• A fact checker would be a good role to have. Someone to research as problems/disputes/questions of content arise so that authors don’t get bogged down in surfing for answers to questions.

Erika’s project was supported by Creative Commons.

I am also hoping to speak to Siyavula and Adam Hyde of Book Sprints to get some bg on how their events work. But right now I am thinking along these lines:

  • Sprint is a bit of a misnomer as I think most of the work will be done ahead of time in the weeks/months leading up to the actual sprint. Therefore, trying to find a time where faculty have at least a few weeks leading up to the actual event to work on the project will be important. Perhaps early June might be a good time?
  • We’ll need a few pre-event virtual sessions of participants, including some technical training on the platform, setting up the structure, and draft writing. Perhaps 3 seperate pre-event synchronous sessions?
  • The actual sprint itself. If we can get most of the authoring work done ahead of time, 2, maybe 3 days would be what we would need together. Anything longer than that might be a tough f2f commitment for some to make. And, if the actual days are as intense as I think they might be, any longer risks burnout.
  • Subject area. I have one in mind and I have contacted the head of the provincial articulation committee for that area to get his input & feedback. It is an area that currently has no existing open textbook available, but (I suspect) quite a few open resources available. And the subject area is perfect to create something very Canada-specific, which may not get created otherwise by some of the more U.S.-centric projects.
  • A synchronous PressBooks code sprint. This is something Brad Payne and I have been discussing. Alongside the book sprint it might be useful to have running parallel a PressBooks code sprint. There are a number of enhancements that could be made to PressBooks to make it a better tool for collaborative textbook authoring, and having the input of users at the time they are actually using the tool might be invaluable. And it could be a real catalyst to improving participation rates among developers for the project. If we can find some WordPress developers interested in working with us on improving PressBooks, this could be a very useful exercise as it would be great to see more developers participate from higher ed.

The architecture of our open textbook site

I’ve needed to document the technical architecture of the open textbook project, so thought that I’d post it here as well in case this info is useful for anyone. At the very least, it will make for a good read if you are suffering from insomnia late one night.

The virtual hub for our open textbook project in BC is, and I thought I would share a bit about the different technologies & syndication strategies at work on the site. It feels like we have a lot going on under the hood, and this is by no means an exhaustive description of everything. But at 1400 words, it’s plenty long enough.

Almost all the work on the site has been done by one of our developer, Brad Payne, who I cannot give enough kudos to. I have an idea and the next day it’s done. If we had to rely on my hackery I am sure the entire system would have crumbled like a virtual house of cards months ago.

Here is a silly diagram I made trying hard to visually represent the architecture of the sites. Silly in the sense that it follows no prescribed network or system mapping framework other than Clint’s messy mind method.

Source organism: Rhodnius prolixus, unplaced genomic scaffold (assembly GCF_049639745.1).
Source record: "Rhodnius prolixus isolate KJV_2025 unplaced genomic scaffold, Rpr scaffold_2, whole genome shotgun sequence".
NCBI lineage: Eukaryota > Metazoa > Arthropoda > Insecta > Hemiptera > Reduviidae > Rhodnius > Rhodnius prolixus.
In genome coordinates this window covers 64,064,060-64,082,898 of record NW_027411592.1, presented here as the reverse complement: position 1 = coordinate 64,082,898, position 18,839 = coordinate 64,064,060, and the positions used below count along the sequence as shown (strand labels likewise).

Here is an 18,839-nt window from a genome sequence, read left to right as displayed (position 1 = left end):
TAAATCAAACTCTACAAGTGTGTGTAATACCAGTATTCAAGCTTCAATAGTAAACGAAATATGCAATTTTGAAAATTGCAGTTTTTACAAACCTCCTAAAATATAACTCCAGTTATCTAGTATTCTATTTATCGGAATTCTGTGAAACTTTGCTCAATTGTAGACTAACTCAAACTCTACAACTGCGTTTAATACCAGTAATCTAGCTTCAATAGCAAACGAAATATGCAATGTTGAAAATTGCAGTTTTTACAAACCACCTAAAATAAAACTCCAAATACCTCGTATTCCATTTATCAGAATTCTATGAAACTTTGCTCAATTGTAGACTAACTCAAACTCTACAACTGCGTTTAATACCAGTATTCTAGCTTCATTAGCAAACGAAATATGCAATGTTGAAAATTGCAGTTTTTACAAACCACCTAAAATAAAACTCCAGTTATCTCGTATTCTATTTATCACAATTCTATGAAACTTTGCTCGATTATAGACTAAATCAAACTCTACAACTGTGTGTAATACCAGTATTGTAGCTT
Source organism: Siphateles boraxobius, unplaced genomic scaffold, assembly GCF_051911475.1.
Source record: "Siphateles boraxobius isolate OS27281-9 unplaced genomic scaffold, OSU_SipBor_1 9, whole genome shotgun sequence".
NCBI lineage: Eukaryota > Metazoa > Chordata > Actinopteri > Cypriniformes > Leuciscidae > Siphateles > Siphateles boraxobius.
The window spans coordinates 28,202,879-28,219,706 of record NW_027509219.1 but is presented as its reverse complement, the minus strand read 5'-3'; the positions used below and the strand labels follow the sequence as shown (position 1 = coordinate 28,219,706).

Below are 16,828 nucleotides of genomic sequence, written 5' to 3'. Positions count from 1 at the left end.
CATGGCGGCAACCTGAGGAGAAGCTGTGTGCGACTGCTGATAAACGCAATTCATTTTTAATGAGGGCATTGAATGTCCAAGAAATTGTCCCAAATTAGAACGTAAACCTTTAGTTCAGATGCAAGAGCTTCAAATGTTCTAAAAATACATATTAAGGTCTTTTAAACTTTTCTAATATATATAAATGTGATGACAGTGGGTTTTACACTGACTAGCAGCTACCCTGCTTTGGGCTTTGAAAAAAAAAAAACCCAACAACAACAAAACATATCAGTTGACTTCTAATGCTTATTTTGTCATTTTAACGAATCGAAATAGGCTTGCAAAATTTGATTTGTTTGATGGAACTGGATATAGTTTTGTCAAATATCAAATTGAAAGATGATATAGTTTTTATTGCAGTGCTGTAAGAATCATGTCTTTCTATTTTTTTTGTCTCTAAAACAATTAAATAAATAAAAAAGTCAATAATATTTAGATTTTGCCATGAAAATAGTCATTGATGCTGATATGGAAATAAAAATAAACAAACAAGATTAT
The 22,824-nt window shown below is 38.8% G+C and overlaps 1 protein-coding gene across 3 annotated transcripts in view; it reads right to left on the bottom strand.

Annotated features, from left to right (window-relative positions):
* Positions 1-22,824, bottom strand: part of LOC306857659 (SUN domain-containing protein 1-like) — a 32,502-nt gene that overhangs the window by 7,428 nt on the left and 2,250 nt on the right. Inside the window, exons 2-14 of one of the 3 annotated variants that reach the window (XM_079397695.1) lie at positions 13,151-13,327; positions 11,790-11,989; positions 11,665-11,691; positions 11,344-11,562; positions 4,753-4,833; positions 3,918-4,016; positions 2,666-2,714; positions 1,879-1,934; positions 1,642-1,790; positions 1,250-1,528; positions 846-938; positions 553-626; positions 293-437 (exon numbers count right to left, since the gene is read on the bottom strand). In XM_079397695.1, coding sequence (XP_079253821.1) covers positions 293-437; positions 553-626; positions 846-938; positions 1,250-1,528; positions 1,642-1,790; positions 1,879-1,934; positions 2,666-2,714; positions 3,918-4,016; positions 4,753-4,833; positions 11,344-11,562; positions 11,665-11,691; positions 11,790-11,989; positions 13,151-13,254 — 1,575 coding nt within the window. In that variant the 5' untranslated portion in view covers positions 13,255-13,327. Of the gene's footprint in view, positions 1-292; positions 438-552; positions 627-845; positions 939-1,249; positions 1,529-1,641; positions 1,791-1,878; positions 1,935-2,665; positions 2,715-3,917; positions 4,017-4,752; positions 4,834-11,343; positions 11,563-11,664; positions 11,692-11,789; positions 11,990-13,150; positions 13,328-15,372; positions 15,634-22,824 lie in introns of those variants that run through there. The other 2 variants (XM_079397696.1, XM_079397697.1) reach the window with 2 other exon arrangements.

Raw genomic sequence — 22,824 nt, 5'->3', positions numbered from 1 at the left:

What the hell was I thinking?

The internet can rest safely tonight knowing that a network architect I will never be :). I’ll try to explain what is going on.

Fundamentally, there are three different technologies in play with the site; WordPress, Equella (our digital repository – I almost wrote Learning Object Repository <slap slap>) and a survey tool called LimeSurvey.


We actually have 3 separate WordPress instances running, each taking on a slightly different role on the site.

WordPress instance #1:

First, the entire open site is running on WordPress. It is the hub that we use to pull in a lot of information from the other sites. On this main site, we post stories, news, tutorials and other communicative types of content. We also have a couple of plugins handling some other functions on the site. I won’t go thru the entire list, but two that are quite important are BB Press and Wisyjja Newsletter.

BB Press powers the open textbook faculty forums. We use the forums to support faculty who are reviewing or modifying an open textbook.

Wisyja Newsletters is used to handle our textbook change notification mailing list. Every textbook in our collection has an associated mailing list which faculty can sign up for. We use these lists to send out notifications of textbook changes, or to send out information about ancillary resources that we might find which support the textbook.


However, as important as forums, mailing lists and communication are, the main function of is to provide a user-friendly front end for faculty and students to access open textbooks in our repository. It is the hub, and this is where things get a bit more complicated as the books that appear on the open site are actually not stored on the open site. We store the actually textbook information in Equella, our digital repository, and use the Equella API to pull the information we need about each textbook out of Equella and onto the site.

Within Equella (we have branded our version of Equella as SOLR) we have created a collection called Open Textbooks to house the resources that are specific to the open textbook project. But the user interface for Equella is not the most friendly. So rather than send faculty & students to Equella to find the textbooks, we instead utilized the Equella API to pull the information about each textbook out of Equella and into the website. We choose this approach not only because we felt that WordPress gave us a friendlier interface, but because we thought that there may be instances when we want to expose our textbook collection to other services and sites (think institutional libraries or centres for teaching and learning, which could have a curated collection of our textbooks housed on their branded website). Using the Equella API gives us that flexibility.